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Time to do the tap dance again! Writing my CV and in need of help.

(10 Posts)
Spidermama Thu 15-Jan-09 14:03:29

I haven't done this for over a decade so there's much to explain. I've found a bewlidering array of CV advice online but am not sure which is best to go for.

Any help much appreciated, especially if you're the kind of person who looks at CVs.

FutureMum Thu 15-Jan-09 14:12:09

Hi Spidermama,

If you speak to someone in places such as learndirect and Connexions (Google for details), they will be able to help you with more expert advice.
I don't work in HR, but I do look at rewording text etc as part of my job, so would be happy to give you my personal opinion if you PM me.

Spidermama Thu 15-Jan-09 14:14:29

Thanks FurtureMum. I'll google. I was on a site called Monster something or other which gave me a fantastic timeline-style template for my CV but when I tried to use it the text dropped out of the boxes they'd porovided and I'm not sure why.

flowerybeanbag Thu 15-Jan-09 14:16:47

Will cut and paste my standard cv advice...

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'Put personal information at the top (name, address, contact number only, not 'married 3 kids age 37 favourite colour blue').

You could put a personal profile-type statement after that, just a couple of lines summing up what experience/skills you have to offer and the type of position/company you are looking for. Obviously make sure these tie in with the job you are applying for.

For each job, put dates, job title and employer, in reverse date order. For most recent/relevant jobs put a list of bullet points of main responsibilites and/or achievements. Do this with the job description for the job you want in front of you so you can emphasise relevant stuff.

Then qualifications/training. List in most recent order, include relevant training courses and higher education if you have it. Don't put Home Ec O Level. Everything on your cv should help you get the job you are looking for, and school exams usually won't unless you are a school leaver or very early in your career.

Don't put photos or anything else annoying and irrelevant, don't put it in a folder or on pink paper, don't staple it. It needs to be easy to read and easy to copy. Put page numbers and your name in the footer of each page in case of mishaps with photocopying. '

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stealthsquiggle Thu 15-Jan-09 14:18:45

There is massive amounts of conflicting 'wisdom' on this. Purely personal predjudices as follows:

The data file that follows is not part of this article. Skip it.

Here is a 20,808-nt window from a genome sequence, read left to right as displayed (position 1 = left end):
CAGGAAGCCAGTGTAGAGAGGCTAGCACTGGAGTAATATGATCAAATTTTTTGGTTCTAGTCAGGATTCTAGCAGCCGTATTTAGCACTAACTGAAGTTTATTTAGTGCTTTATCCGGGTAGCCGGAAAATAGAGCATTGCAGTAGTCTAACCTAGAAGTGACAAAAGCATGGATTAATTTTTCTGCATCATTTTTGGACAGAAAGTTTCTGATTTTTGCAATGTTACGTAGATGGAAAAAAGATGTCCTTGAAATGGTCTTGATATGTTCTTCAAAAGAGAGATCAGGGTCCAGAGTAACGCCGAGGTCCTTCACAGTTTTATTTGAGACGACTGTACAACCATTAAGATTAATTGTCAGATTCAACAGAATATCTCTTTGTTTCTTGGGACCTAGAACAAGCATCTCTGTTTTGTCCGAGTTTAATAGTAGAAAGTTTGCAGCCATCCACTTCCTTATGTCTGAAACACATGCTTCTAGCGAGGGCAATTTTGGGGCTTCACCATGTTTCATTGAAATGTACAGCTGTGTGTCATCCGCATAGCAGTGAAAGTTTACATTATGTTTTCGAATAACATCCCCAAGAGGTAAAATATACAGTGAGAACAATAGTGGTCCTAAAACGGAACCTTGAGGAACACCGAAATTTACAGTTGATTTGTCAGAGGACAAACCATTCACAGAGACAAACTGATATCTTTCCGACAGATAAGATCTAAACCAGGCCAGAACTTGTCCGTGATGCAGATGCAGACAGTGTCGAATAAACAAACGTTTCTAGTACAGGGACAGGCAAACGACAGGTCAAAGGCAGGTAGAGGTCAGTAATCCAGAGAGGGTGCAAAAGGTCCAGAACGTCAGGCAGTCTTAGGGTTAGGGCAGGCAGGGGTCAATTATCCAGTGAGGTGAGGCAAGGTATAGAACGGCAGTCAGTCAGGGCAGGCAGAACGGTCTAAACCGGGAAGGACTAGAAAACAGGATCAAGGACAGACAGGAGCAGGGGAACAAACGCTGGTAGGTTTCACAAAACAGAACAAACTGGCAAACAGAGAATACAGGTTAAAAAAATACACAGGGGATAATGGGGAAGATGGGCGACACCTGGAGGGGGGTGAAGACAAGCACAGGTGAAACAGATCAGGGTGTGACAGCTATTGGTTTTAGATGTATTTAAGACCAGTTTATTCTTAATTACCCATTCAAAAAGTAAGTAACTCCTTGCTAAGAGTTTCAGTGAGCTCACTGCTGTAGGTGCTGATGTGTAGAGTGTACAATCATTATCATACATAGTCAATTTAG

- Not more than 2-3 sides A4
- Paragraph at the beginnning which tells me who you are
- job history in reverse chronological order (most recent first)
- Decreasing amount of detail as you go back through
- Only the highest level of qualification is relevant
- I fight desperately the urge to judge people based on their hobbies and interests but generally end up doing it anyway - so I personally think that bit is best left out completely.

HTH a bit (until someone comes along and says the exact opposite, anyway)

Spidermama Thu 15-Jan-09 14:27:03

Good pointers. Thanks Stealth and flowery.

bigspender30 Thu 15-Jan-09 15:59:07

no need to add in months anywhere on the CV-only years eg 1990-1994.

Bullet point as much as you can as its easier on the eye.

lowrib Fri 16-Jan-09 01:32:25

The most important thing is to remember the point of the CV is to get you an interview, not the job. (You get the job at the interview).

Make sure you have a copy of the person specification, and that your CV shows you meet all the required points from it. The person reading your CV may well be scoring you against the person specification. If so, and you meet all the points then you will have scored an interview, simple!

SPELL IT OUT! If you are highly skilled at something, say so, don't expect them to read between the lines, as they may be only skimming your application.

I always add a skills section. I tailor this section to highlight things I can do which are relevant to each job I apply for.

Similarly you may also want to add a section on 'achievements' if you have done specific projects etc which are relevant to the job.

Regarding the order, put your details at the top, then your personal profile, next chose the section which shows you in the best light / is most likely to get you the job - this could be the skills section, it could be your employment history or whatever. Then the next best etc. (If your employment history is a bit dodgy, for example, put it at the bottom!)

Make any gaps in employment sound like you were doing something positive.

Are you handy with Word? Appearance and legibility of the CV are very important. If Word isn't your thing get a friend who can to beautify your CV.

Stick to 2 pages.

At the end, include a very brief 'personal interests' section, and say 'references available on request'.

Reckon this should probably do it, I always get an interview grin (Don't always get the job though sad need to practice interview skills a bit I think ...)

Good luck grin

bigspender30 Fri 16-Jan-09 09:33:54

Lowrib, thats a great point to make. Your CV is a sales document designed to get you an interview. You should always tailor your CV for each job you apply for to make it match the job spec.

Spidermama Fri 16-Jan-09 21:57:40

Thanks lowrib. Great advice. I assume you are freelance too. I find it annoying to have to do the tap dance every couple of years.

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